A Tractate on Japanese Aesthetics by Donald Richie

By Donald Richie

This provocative publication is a tractate—a treatise—on attractiveness in eastern artwork, written within the demeanour of a zuihitsu, a free-ranging collection of principles that “follow the brush” at any place it leads. Donald Richie appears to be like at how perceptual values in Japan have been drawn from uncooked nature after which converted through stylish expressions of sophistication and flavor. He explains aesthetic suggestions like wabi, sabi, conscious, and yugen, and ponders their relevance in artwork and cinema today.

Donald Richie is the main explorer of jap tradition in English, and this paintings is the fruits of sixty years of staring at and writing from his domestic in Tokyo.

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But if nothing else, Currie's view about film motion forces us to a new awareness of the grounds of the commonsense illusion view. Such, an awareness is invalu­ able given the increasing diversification of technological means for generating the impression of motion in film. 39 CHAPTER 3 AUTHORS H I P In Chapters 1 and 2 , we learnt that photographically-based film has dis­ tinctive capacities for artistically significant effects like representation, expression, formal play and realism. We might, therefore, assume that someone who creatively exploits these capacities is a film artist.

Imagine instead, Currie suggests, that it is an omnipotent and omnibenevolent god that feeds all of us our visual experiences. Even though our visual experiences are mediateq in this case, could we not still say that we see, thanks to the complete reliability of our source of visual experiences? Leaving this question aside, Walton comes up himself with a case that shows that natural dependence is not sufficient, on its own, for trans­ parency. He asks us to imagine a machine which is sensitive to the light reflected by an object such that it accurately records the object, but as a verbal description rather than as a picture.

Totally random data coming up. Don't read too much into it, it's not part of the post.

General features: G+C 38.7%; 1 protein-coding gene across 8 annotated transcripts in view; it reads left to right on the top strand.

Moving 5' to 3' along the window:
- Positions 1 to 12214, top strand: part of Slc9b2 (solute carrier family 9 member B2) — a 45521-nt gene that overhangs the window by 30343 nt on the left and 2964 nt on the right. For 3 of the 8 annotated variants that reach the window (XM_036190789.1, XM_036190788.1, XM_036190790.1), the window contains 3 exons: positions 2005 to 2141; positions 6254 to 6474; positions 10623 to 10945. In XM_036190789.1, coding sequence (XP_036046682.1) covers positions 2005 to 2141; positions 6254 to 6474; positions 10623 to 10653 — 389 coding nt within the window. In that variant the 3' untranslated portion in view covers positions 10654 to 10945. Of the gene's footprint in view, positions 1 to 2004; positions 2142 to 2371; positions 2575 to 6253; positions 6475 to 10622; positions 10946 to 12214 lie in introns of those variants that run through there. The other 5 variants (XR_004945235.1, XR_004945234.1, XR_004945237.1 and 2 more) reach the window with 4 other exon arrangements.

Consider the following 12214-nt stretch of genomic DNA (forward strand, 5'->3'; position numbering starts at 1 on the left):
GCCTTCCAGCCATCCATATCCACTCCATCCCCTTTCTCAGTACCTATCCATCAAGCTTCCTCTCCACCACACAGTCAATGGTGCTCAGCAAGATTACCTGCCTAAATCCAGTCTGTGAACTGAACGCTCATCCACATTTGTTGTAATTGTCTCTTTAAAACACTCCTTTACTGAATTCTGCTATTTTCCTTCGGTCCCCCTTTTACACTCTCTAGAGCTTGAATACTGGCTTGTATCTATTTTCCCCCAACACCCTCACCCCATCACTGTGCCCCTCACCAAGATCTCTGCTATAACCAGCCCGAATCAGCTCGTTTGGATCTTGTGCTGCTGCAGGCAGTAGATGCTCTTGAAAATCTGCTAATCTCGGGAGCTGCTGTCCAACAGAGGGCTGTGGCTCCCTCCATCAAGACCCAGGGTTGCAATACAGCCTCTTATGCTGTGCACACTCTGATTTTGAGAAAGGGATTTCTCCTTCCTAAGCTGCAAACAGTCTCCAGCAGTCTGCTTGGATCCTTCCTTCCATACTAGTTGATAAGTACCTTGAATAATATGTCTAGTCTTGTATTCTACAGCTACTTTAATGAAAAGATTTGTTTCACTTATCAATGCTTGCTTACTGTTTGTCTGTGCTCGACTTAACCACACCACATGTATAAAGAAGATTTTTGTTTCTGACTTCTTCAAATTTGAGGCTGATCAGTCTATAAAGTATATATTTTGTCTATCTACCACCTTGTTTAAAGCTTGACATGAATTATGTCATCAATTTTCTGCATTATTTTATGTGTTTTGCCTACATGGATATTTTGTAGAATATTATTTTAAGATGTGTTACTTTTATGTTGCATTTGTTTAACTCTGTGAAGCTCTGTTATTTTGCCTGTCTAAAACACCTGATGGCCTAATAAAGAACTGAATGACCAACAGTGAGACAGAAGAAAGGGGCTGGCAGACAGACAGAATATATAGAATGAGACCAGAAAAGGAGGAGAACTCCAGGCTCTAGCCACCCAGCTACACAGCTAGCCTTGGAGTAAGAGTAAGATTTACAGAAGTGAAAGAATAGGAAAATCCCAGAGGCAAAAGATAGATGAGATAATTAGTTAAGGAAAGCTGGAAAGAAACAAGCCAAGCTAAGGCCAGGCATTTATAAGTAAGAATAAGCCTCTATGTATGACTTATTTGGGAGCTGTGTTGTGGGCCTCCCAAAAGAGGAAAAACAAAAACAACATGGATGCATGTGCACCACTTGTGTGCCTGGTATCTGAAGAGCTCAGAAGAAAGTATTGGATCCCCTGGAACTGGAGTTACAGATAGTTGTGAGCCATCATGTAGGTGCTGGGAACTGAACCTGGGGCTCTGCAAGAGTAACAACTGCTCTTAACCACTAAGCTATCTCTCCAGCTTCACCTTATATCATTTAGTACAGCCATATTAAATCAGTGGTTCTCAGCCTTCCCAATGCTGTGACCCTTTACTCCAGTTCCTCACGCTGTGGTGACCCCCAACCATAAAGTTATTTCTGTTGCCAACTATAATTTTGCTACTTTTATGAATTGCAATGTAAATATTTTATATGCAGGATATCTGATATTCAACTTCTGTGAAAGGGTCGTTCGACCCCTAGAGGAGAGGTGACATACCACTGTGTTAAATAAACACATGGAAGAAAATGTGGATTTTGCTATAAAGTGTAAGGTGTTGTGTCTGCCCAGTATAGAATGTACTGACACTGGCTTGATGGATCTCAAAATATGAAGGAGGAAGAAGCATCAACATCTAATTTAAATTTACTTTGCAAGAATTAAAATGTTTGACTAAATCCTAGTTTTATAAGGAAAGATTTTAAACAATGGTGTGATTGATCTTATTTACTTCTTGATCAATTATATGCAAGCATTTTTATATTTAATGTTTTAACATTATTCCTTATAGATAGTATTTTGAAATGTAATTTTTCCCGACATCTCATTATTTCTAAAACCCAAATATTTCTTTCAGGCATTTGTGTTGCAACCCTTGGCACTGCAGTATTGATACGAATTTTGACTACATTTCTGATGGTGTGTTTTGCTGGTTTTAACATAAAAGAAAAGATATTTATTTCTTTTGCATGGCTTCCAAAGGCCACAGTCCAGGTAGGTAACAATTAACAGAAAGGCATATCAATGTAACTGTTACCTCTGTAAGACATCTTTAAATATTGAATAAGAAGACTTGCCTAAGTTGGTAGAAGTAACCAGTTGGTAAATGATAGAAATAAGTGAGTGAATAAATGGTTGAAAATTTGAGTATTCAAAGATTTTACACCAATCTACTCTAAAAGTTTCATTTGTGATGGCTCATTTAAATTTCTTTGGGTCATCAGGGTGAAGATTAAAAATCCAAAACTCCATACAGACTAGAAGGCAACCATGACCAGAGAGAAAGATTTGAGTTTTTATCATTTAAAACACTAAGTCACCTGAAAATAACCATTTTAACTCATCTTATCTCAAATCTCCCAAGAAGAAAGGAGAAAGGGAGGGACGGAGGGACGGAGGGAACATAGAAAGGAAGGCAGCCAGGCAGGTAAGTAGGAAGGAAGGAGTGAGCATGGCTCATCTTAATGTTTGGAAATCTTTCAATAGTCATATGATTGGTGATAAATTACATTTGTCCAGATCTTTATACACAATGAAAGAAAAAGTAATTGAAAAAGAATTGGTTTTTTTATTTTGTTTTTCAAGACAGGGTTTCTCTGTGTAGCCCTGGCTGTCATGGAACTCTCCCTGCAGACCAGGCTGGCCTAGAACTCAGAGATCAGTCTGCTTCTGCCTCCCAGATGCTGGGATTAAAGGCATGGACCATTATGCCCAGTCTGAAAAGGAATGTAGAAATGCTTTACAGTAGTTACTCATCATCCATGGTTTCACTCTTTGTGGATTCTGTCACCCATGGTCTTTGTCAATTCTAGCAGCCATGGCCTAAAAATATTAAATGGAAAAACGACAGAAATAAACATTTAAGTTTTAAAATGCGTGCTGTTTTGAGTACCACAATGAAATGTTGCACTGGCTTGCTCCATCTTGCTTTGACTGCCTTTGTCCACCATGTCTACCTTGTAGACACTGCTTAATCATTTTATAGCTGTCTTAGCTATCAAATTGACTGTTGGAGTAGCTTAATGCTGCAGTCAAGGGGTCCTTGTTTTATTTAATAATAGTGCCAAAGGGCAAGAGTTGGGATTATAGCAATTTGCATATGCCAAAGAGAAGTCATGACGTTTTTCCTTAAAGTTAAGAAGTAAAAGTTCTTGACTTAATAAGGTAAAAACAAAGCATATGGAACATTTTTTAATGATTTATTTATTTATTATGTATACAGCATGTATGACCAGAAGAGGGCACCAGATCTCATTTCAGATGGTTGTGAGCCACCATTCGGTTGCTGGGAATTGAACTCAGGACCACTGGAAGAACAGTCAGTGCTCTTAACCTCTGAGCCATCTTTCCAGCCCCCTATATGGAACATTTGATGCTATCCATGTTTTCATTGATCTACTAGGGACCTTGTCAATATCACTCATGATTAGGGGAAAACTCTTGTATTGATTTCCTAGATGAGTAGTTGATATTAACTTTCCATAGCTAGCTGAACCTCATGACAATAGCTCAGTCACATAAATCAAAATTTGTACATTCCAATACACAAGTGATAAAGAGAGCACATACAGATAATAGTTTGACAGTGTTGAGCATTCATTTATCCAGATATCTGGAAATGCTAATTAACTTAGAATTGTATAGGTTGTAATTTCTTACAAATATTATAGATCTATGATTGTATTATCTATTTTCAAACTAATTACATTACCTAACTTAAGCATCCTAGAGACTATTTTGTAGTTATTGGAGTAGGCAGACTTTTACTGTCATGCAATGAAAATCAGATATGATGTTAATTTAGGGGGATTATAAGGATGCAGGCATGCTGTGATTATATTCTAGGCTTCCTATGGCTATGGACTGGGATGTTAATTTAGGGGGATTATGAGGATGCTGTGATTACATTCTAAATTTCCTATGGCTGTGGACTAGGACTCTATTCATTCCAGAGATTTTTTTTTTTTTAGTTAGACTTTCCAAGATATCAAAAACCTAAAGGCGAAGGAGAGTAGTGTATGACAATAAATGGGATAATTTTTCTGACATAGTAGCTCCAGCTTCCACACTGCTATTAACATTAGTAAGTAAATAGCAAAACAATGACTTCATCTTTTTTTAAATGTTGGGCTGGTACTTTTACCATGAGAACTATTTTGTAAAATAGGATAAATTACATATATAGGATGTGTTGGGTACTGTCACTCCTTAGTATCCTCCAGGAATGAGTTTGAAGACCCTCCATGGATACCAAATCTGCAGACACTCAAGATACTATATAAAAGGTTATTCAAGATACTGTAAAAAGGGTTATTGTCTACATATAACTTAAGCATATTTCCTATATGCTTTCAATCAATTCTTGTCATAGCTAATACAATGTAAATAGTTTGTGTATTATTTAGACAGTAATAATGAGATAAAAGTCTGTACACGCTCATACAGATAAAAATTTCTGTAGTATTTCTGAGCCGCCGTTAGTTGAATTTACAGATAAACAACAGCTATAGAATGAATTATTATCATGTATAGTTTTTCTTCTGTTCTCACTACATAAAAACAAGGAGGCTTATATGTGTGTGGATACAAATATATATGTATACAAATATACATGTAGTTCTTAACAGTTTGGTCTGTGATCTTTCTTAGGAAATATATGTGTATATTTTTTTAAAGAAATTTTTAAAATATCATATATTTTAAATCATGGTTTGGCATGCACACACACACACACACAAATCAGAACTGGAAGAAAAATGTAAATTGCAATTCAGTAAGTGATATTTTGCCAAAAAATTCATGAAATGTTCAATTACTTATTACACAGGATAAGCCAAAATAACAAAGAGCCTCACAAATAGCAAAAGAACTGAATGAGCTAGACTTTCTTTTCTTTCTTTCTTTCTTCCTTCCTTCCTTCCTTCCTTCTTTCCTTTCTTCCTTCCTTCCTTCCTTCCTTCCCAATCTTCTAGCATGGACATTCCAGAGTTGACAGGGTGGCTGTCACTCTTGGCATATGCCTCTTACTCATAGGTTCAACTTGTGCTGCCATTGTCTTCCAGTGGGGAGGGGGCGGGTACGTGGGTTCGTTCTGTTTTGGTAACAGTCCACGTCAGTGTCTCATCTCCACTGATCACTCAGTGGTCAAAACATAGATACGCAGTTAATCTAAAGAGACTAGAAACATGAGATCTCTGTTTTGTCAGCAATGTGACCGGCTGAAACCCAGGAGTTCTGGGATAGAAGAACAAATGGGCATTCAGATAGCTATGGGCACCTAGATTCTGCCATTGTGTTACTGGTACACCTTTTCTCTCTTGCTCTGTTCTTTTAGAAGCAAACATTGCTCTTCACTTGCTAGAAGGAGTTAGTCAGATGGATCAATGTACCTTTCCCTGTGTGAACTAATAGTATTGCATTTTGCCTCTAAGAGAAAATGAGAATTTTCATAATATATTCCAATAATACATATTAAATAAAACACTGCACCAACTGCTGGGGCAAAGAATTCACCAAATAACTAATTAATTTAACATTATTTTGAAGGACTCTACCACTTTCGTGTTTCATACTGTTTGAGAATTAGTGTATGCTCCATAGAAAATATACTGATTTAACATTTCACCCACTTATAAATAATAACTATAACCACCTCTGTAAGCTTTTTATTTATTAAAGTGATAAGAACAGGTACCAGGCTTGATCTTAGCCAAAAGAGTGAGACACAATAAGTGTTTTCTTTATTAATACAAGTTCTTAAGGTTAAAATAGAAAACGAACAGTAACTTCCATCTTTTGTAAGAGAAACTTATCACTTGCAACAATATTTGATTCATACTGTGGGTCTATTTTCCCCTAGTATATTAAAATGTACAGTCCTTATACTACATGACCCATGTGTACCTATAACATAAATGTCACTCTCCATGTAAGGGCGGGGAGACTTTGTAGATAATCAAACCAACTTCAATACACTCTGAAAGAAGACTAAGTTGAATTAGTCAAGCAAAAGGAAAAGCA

At present, however, it appears that Walton's slope is even more slippery than his critics have assumed. Given just how slip­ pery, perhaps it is best not to step onto the slope in the first place. This brings us to Currie's classification of photographs as natural representa­ tions. Currie agrees with Walton's emphasis on the difference between what Currie calls the natural counterfactual dependence of photographs and the intentional counterfactual dependence of paintings. Whereas the appearance of a painting of something actual depends on the appearance of that thing only insofar as the painter's beliefs are similarly dependent, the appearance of a photograph depends on the appearance of its object regardless of what the photographer believes.

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